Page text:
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Depression

Is It Depression—or Bipolar Disorder?

Many cases of "depression" turn out to be a subtle form of bipolar disorder.

Key points

  • Many people with depression turn out to have a subtle—or not so subtle—form of bipolar disorder.
  • These patients often do poorly on antidepressant medications, which may make their symptoms worse.
  • Correct diagnosis can be difficult, but is crucial to getting to good symptom control.

Can people with depression develop bipolar disorder later in life? The answer is a clear "yes."

In the 1970s, The National Institutes of Health began a study on 559 patients diagnosed with a depressive disorder. One of the aims of the study was to see how a serious depressive illness evolved in patients over their lifetimes. The researchers followed some of these volunteers for up to 31 years.

In 1995, researchers published a series of reports with results from the first ten or so years of the study. One of those papers reported that nearly 9 percent of these patients with "depression" developed a hypomanic episode during that time; that is, they turned out to have bipolar II disorder. The first hypomanic episode usually occurred within several months of the onset of depression, but sometimes it took up to nine years for the correct diagnosis to become apparent. Occasionally, these "depression" patients developed a manic episode—that is, they turned out to have bipolar I—but this was far less common (only 3.9 percent).

Depressed patients who later developed hypomanic periods (the bipolar II patients) were about five years younger when they first developed depression. Their first episodes of depression were significantly longer: nearly three times as long.

Who Are The Patients with "Depression" Who Turn Out to Have Bipolar Disorder?

In 2011, another report on these same patients was published. It was now 31 years since the bout of depression that brought them into the study initially. With the passage of more time, nearly one in five of the patients with "depression" had developed some form of bipolar disorder (19.6 percent); 12.2 percent bipolar II, and 7.5 percent bipolar I.

This report also noted that subjects who reported even a few hypomanic symptoms at the beginning of the study were at greater risk of developing bipolar disorder. Also, the more symptoms they reported, the higher their risk.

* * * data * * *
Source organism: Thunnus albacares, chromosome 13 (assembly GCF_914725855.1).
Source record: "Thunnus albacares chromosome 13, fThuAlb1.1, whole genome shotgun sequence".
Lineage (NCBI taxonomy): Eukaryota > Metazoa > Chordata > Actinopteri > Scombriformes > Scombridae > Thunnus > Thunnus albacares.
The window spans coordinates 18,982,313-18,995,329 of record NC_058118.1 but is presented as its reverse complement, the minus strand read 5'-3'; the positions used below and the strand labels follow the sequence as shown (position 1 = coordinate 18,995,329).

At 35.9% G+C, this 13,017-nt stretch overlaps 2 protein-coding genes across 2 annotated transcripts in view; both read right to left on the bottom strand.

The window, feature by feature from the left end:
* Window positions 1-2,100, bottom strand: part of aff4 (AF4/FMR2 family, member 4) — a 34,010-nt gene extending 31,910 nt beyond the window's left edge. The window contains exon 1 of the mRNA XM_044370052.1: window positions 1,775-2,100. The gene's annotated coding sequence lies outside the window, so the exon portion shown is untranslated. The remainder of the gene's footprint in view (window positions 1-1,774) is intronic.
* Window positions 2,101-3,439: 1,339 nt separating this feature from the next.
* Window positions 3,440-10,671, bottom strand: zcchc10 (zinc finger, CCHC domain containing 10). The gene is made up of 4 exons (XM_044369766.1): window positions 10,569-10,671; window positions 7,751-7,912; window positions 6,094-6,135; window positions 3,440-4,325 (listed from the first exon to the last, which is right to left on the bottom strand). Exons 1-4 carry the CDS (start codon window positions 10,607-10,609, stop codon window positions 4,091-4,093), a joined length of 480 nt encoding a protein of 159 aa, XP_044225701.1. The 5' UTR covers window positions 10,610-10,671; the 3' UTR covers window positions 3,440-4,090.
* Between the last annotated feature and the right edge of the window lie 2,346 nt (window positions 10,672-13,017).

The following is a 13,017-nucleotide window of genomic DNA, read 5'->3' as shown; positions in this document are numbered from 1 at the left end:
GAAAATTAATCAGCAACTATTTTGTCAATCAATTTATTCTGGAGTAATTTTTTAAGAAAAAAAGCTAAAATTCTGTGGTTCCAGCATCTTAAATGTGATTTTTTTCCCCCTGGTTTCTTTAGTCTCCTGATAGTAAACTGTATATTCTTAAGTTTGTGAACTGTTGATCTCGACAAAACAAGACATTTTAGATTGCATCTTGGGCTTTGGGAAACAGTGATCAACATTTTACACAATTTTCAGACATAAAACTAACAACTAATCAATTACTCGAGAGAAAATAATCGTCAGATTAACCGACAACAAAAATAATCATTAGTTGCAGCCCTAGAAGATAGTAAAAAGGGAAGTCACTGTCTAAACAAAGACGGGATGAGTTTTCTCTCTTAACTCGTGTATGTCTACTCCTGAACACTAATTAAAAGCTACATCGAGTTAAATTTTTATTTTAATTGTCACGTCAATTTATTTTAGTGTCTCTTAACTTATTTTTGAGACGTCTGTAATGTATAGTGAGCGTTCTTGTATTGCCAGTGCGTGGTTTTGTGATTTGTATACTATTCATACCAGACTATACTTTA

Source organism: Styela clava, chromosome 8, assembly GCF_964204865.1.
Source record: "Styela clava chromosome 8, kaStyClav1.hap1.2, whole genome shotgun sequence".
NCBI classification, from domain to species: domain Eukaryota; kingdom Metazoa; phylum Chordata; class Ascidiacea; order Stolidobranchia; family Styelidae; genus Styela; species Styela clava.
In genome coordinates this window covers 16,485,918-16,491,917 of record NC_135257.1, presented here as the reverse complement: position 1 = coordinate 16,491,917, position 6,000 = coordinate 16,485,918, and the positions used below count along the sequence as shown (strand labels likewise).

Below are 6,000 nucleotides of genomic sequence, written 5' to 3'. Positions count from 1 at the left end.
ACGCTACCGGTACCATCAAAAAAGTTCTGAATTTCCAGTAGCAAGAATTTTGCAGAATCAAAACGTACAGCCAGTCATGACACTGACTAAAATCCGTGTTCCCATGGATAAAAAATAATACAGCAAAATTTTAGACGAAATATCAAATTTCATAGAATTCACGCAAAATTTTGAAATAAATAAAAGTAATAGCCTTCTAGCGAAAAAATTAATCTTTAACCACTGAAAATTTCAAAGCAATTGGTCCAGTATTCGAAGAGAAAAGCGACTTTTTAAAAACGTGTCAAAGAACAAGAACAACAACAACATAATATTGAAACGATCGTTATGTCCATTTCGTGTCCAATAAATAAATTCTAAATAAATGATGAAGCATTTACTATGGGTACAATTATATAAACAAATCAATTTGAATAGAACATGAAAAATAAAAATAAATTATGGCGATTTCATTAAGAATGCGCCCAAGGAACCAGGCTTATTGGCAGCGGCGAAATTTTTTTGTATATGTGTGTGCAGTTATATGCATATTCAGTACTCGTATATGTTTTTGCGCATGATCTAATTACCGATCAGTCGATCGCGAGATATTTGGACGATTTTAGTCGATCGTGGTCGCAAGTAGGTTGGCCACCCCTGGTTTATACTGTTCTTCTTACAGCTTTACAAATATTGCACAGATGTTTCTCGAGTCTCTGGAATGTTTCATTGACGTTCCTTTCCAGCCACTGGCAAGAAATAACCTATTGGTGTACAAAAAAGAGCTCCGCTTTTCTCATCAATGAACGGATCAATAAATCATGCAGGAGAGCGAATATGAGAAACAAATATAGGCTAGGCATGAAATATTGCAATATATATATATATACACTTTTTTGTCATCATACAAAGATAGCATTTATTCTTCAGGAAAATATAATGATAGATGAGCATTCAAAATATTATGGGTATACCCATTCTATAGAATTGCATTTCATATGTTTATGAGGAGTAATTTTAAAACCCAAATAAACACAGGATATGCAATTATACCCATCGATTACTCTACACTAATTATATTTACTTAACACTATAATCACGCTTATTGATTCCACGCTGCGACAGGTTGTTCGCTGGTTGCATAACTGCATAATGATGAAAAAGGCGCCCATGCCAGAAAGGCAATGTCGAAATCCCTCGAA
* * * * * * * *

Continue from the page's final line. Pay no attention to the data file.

Taken together, these studies found that persons with "depression" who go on to develop a bipolar disorder (either bipolar I or II) were:

  • younger when they first developed a major depressive episode,
  • more likely to have a relative with a diagnosis of bipolar disorder,
  • more likely to have a few mild hypomanic symptoms.

"Soft" Bipolar Disorders

Psychiatrists now recognize that some people with mostly depression symptoms have a “soft” form of bipolar disorder and may benefit from drugs used to treat that illness. This observation has led to the idea that there is a spectrum of mood disorders.

Dr. Emil Kraepelin, who coined the term "manic depressive disorder" in the early 20th century, argued that all mood disorder patients should be diagnosed with "manic depression." That would also include patients who only have symptoms of depression. This idea fell out of favor in the first half of the twentieth century. It was at that time when the term "unipolar depression" was coined, and psychiatrists started classifying purely depressive illnesses separately from bipolar disorders.

Today, the pendulum has swung back towards Dr. Kraepelin's way of thinking. Many mood disorder researchers argue that Kraepelin was right and that mood disorders vary along a spectrum, with pure depressive disorders at one end, bipolar I disorder at the other, and many patients in-between. A review paper published in 2007 found more than 1,100 articles that argue either for and against this idea.

I would argue that most psychiatrists who treat patients with mood disorders eventually come to agree with Dr. Kraepelin—they see patients every day who don't fit neatly into a DSM category. These “soft” bipolar disorders are not only difficult to diagnose, but they are also difficult to treat. Many of these patients end up on complicated combinations of medications.

Why is it important to diagnose "soft" bipolar disorders? Because these patients rarely benefit from antidepressant drugs, which may even make their symptoms worse.

Fortunately, more and more clinical trials of medications for bipolar disorder include these patients; so hopefully clinicians will have more guidance on how to treat them.

References

F. Benazzi, "Is There a Continuity between Bipolar and Depressive Disorders?" Psychotherapy and Psychosomatics 76: 2 (2007): 70–76.

Hagop Akiskal, Jack Maser, Pamela Zeller, Jean Endicott, William Coryell, Martin Keller, Meredith Warshaw, Paula Clayton, and Frederick Goodwin, "Switching from 'Unipolar' to Bipolar II: An Eleven Year Prospective Study of Clinical and Temperamental Predictors in 559 Patients," Archives of General Psychiatry 52 (1995): 114–23.

J. G. Fiedorowicz, J. Endicott, A. C. Leon, D. A. Solomon, M. B. Keller, W. H. Coryell, "Subthreshold Hypomanic Symptoms in Progression from Unipolar Major Depression to Bipolar Disorder," American Journal of Psychiatry 168: 1 (2011): 40–48.

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